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SN_2008fe

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2008-09-31:   Possible Discovery new supernova in UGC 09578 (PGC 053239)

Observation of a possible supernovae in UGC 09578.

Discovery by S. Korotkiy (Ka-Dar obs., Moscow), T. Kryachko and B.Satovskiy
(Astrotel obs., KSU) :

message on comet-ml :

Dear Sirs!

Yesterday, we discovery possible supernova (mag approximately 19.2)
near by C/2005 L3 (McNaught)! 19' S-E from comet!

Please, confirmed possible supernova!

Discovery new supernova in UGC 09578 (PGC 053239)
------------

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S. Korotkiy (Ka-Dar obs., Moscow), T. Kryachko and B.Satovskiy
(Astrotel obs., KSU) report the discovery of an apparent supernova
(mag approximately 19.2) on the five a unfiltered images with
exposition 300 sec (lim mag 21.0) taken on Aug. 30.72 UT with the
Takahashi FRC-300 (D=300mm, F=2330mm) + CCD Apogee Alta U9000 at
Kazan State University Astrotel observatory (Karachay-Cherkessia,
Russia, MPCCOD: 114). The new object is located at R.A. = 14h 53m
48s.26 +/- 0".1, Decl. = +20d 06' 45".5 +/- 0".1 (equinox 2000.0),
which is about 23".1 east and 12".1 south of the center of the galaxy
UGC 09578 (PGC 053239). Nothing is visible at this position on a
Palomar Sky Survey (POSS-II Blue) obtained 1993-05-19 06:28:00 (via
the Digitized Sky Survey; limiting mag 21.5). In MPChecker no
asteroids.

Discovery image:
<http://www.astroalert.su/files/discovery-sn-summ5x300sec.jpg>

DSS plate (obtained 1993-05-19 06:28:00):
<http://www.astroalert.su/files/dss-19930519-062800.jpg>


On an image tacking on 2008-08-27.876 centered on C/2005L3 comet we can see galaxy UGC 9578 an this possible Supernovae.

Nothing found at this place using  DSS and  query Simbad

Report :
COD A77
CON FRANCOIS KUGEL [fkugel@wanadoo.fr]
OBS C. Rinner ; F.Kugel
MEA F. Kugel
TEL 0.5-m f/3 reflector + CCD
ACK MPCReport file updated 2008.08.31 13:58:00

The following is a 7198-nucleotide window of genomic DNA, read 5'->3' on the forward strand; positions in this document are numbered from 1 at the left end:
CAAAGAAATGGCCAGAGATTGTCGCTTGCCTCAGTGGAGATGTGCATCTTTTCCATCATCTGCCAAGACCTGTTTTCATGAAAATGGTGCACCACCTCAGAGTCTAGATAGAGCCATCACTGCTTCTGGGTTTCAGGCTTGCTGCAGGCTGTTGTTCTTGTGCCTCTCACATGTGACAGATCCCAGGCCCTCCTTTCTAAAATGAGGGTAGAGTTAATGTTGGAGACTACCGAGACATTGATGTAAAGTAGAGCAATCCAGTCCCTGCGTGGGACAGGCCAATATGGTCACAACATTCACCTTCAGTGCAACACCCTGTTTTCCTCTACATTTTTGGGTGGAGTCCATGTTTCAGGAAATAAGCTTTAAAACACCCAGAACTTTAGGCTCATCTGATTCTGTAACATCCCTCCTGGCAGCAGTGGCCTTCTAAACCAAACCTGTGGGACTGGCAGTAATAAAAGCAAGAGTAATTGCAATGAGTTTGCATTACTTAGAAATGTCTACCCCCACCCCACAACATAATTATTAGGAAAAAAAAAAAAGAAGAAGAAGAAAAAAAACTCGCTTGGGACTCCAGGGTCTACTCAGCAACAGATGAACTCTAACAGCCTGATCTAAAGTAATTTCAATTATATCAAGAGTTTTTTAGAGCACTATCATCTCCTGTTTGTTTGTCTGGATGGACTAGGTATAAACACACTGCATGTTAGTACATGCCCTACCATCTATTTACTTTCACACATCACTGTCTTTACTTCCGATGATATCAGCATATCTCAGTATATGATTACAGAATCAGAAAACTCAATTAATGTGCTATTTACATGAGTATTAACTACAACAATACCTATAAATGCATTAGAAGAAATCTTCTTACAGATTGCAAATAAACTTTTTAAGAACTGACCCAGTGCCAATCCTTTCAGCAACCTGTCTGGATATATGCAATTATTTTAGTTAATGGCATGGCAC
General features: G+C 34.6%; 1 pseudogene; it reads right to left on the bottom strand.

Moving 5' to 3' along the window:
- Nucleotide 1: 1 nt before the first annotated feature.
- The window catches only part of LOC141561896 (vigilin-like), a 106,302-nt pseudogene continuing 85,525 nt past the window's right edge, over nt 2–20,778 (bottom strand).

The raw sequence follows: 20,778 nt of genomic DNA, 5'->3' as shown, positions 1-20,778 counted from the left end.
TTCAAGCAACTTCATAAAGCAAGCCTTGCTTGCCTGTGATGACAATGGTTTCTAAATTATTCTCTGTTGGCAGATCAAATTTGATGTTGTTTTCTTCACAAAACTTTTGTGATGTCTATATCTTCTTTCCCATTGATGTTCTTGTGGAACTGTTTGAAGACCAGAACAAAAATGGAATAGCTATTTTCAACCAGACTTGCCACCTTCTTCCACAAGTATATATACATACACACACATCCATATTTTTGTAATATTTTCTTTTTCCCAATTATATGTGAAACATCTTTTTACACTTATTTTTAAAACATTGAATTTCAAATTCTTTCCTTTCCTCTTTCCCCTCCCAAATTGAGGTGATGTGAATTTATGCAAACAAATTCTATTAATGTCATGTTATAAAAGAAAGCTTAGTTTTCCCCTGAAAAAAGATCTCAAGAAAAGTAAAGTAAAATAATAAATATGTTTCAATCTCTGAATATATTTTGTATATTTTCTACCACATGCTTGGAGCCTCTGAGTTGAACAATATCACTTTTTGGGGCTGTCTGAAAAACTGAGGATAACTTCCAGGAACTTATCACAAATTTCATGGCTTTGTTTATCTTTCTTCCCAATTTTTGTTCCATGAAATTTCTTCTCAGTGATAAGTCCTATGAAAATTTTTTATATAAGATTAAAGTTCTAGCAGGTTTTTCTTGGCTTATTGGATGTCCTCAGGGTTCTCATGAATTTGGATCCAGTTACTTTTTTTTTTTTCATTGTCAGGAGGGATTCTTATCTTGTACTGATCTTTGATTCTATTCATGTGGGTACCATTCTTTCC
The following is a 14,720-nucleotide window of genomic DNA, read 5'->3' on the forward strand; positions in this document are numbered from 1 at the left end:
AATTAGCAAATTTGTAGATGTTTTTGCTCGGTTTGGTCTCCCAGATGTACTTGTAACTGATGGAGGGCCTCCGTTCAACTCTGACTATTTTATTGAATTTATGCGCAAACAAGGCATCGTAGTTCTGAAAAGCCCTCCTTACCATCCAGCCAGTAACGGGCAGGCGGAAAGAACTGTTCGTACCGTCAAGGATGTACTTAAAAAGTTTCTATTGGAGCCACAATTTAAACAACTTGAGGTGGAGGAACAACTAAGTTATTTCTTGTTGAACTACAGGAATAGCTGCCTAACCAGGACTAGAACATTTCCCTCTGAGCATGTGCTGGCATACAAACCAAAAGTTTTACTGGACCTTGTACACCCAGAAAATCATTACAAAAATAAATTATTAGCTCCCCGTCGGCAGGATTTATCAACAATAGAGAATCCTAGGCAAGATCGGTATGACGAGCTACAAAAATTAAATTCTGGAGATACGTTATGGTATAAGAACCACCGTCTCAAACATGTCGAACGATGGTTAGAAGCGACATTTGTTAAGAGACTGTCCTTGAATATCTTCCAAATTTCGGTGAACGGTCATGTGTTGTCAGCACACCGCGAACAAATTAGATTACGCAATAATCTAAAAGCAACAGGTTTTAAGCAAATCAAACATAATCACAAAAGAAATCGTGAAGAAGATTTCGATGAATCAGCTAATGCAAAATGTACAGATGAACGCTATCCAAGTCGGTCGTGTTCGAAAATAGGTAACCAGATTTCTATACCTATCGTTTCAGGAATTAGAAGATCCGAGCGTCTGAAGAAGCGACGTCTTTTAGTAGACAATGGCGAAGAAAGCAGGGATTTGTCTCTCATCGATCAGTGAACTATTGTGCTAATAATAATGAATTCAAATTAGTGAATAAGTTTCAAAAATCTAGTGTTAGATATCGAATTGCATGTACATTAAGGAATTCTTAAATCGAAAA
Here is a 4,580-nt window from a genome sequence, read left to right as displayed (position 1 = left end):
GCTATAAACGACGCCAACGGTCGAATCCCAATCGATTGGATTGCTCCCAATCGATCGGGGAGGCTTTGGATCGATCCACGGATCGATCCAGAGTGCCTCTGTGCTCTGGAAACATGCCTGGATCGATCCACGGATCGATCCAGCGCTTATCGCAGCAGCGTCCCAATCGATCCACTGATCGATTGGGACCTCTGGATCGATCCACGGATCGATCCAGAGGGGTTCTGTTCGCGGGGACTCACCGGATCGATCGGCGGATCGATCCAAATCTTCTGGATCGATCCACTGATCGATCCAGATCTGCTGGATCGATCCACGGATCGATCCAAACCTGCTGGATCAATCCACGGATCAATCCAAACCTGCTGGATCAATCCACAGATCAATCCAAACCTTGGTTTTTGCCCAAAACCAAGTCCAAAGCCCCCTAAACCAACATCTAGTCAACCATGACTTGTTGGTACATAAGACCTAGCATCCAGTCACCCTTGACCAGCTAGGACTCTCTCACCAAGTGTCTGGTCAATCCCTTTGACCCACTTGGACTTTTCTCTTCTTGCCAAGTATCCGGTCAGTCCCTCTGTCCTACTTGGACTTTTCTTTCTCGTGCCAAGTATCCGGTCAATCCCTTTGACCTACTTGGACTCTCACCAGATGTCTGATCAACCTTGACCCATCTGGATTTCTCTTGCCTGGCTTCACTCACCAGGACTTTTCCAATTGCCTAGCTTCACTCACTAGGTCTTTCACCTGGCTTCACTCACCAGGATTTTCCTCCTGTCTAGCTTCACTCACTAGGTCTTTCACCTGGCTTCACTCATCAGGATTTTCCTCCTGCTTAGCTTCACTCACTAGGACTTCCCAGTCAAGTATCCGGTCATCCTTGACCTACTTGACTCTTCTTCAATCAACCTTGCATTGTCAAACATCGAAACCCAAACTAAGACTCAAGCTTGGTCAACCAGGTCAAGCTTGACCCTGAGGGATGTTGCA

AC2 fkugel@wanadoo.fr
NET USNO-SA2.0
Possible SN C2008 08 27.8762714 53 48.23 +20 06 46.9 18.4 R A77
----- end -----





Image full field



circular CBET 1485

SUPERNOVA 2008fe IN UGC 9578
Stanislav Korotkiy, Moscow; and T. Kryachko and B. Satovskiy, Kazan
State University (KSU), report the discovery of an apparent supernova (mag
approximately 19.2) on the five unfiltered 300-s images (limiting mag
21.0) taken on Aug. 30.72 UT with a Takahashi FRC-300 30-cm f/7.8
telescope (+ Apogee Alta U9000 CCD camera) at KSU's Astrotel Observatory
(Karachay-Cherkessi

a, Russia). The new object is located at R.A. =
14h53m48s.26 +/- 0".1, Decl. = +20o06'45".5 +/- 0".1 (equinox 2000.0),
which is about 23".1 east and 12".1 south of the center of the galaxy
UGC 9578 (PGC 53239). Nothing is visible at this position on a Palomar
Sky Survey image obtained on 1993 May 19 (via the Digitized Sky Survey;
limiting blue mag 21.5). After learning of Korotkiy's report, F. Kugel
(Dauban, Banon, France) writes that C. Rinner and he obtained an unfiltered
image (six stacked 120-s exposures) of comet C/2005 L3 on Aug. 27.87 with a
50-cm f/3 telescope that shows a new (apparently stellar) object of mag
18.4 located at R.A. = 14h53m48s.23, Decl. = +20o06'46".9 (equinox 2000.0),
or about 25" east and 10" south of the center of the galaxy UGC 9578,
again confirming the absence of such an object on the Palomar Sky Survey
to a limiting blue magnitude of 21.5.
The discovery image by Korotkiy et al. is posted at the following
URL: http://www.astroalert.su/files/discovery-sn-summ5x300sec.jpg with
the 1993 DSS image at http://www.astroalert.su/files/dss-19930519-062800.jpg


2008-09-01 : 2nd observation

Electronic Telegram No. 1503

SUPERNOVAE 2008fe, 2008fg, 2008fh, 2008fi, AND 2008fk
J. M. Silverman, M. Modjaz, M. R. George, and A. V. Filippenko,
University of California, Berkeley, report that inspection of CCD spectra
(range 330-1050 nm), obtained on Sept. 7 and 8 UT with the 3-m Shane
reflector (+ Kast) at Lick Observatory, shows that 2008fe (CBET 1485) is a
type-IIP supernova, about one month after explosion. After removing the
host-galaxy recession velocity (9280 km/s; de Vaucouleurs et al. 1991,
Third Reference Catalogue of Bright Galaxies), the minimum of the H-alpha
absorption is found to be blueshifted by about 5700 km/s.